Public procurement, Drivers of Development for the Local Economic Base in Manchester
Fonds mondial pour le développement des villes (FMDV)
In 2012, the UK central government spent around £260 billion in procuring goods and services, with local governments spending around £70 billion (€86 billion1). In a period of drastic budget reduction by local British governments (-28% in 20122), improving the management and effectiveness of public procurement is a key strategy in optimising public spending. In 2008, the city of Manchester commissioned the Centre for Local Economic Strategies (CLES, a nonprofit research centre) to carry out a study of the impact of public procurement contracted by the city (worth an average of £300 million, or €370 million annually) on the local economy, by analysing the share reinvested in the community by the subcontractors. The findings contributed to better understanding of the local economic base, closer ties between the city and local subcontractors, and better orientation of public investment in order to support the city’s economic and social strategy, in particular for youth employment.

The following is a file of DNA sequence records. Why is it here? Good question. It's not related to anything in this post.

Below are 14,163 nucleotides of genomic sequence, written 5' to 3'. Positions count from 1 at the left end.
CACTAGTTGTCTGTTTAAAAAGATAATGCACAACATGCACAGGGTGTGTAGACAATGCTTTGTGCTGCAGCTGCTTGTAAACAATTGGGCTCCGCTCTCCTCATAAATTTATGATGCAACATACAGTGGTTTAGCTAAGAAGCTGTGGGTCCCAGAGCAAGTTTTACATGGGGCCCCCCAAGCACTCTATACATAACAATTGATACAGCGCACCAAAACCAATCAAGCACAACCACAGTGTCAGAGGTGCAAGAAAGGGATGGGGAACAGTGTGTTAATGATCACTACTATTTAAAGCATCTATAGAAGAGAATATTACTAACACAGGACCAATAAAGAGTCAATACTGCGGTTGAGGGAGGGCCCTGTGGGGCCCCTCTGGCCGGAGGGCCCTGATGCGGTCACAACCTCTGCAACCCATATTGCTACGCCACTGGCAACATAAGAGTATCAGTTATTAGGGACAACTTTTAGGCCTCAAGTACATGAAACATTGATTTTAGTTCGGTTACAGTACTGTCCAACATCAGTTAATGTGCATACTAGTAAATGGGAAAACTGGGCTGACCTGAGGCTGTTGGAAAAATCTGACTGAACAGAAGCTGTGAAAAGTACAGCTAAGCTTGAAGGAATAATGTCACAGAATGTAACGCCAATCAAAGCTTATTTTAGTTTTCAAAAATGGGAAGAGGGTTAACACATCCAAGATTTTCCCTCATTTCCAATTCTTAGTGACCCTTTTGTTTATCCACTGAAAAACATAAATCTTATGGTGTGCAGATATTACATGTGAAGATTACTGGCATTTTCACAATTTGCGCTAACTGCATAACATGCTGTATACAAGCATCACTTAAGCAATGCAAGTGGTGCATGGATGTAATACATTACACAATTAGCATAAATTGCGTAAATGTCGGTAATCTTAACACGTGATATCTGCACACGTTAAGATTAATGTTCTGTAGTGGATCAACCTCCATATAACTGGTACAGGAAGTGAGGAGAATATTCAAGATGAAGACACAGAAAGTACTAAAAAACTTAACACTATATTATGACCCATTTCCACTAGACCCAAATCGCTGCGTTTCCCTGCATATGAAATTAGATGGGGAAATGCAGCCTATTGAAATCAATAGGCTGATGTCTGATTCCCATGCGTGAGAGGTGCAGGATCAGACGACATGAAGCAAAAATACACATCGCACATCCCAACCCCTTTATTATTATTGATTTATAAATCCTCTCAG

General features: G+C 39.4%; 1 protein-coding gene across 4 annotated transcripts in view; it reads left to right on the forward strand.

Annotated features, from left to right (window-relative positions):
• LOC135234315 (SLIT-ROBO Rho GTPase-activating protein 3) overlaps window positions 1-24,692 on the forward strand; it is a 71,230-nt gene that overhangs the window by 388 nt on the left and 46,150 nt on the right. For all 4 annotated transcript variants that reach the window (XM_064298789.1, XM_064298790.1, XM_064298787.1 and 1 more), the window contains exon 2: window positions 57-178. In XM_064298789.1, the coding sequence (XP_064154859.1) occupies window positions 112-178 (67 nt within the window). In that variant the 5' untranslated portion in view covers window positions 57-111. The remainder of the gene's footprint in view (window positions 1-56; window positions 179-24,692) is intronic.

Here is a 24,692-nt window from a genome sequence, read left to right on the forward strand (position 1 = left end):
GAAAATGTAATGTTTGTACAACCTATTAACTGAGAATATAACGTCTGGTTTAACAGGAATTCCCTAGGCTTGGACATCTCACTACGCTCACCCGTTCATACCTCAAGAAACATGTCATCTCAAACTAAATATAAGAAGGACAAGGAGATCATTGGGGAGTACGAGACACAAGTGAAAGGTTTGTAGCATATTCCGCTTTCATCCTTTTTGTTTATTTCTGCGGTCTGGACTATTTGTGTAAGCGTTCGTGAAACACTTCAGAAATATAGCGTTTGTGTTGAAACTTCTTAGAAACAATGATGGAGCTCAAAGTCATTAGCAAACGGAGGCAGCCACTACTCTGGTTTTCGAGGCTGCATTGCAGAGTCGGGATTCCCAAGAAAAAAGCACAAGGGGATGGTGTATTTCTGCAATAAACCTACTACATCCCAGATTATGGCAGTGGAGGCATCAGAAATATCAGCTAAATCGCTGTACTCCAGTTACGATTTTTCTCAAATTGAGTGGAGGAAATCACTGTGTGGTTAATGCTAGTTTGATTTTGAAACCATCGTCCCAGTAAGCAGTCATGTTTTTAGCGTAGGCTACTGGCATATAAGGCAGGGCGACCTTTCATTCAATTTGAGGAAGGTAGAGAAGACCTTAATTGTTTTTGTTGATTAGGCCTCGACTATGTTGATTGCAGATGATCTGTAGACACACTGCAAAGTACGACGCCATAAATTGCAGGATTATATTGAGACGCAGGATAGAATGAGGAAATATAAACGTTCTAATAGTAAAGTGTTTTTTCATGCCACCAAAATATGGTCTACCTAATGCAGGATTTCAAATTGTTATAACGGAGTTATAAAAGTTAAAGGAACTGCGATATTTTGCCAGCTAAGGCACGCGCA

To download : local_innovations_to_finance_cities_and_regions10.pdf (1.5 MiB)
Manchester, a dynamic city conscious of the importance of local public procurement
A city severely affected by deindustrialisation, Manchester started developing innovative revitalisation methods from the 1980s and became a ground breaker in urban regeneration. Despite a redevelopment of the downtown area and a renewed economic vitality, social inequalities continued, and with them the need to better distribute locally produced wealth. Following the first National Procurement Strategy for Local Governments launched in 2003 by the Local Government Association (LGA), Manchester reassessed its public procurement system and its impact on the local economy by setting up a Sustainable Procurement Policy. This system consists in having public procurement spending concentrate and take root within the city in order to stimulate the latter’s economic base. The study carried out by the Centre for Local Economic Strategies (CLES) and the LM3 tool developed by the New Economic Foundation (see box) provided valuable findings for this strategy.
From findings of the study…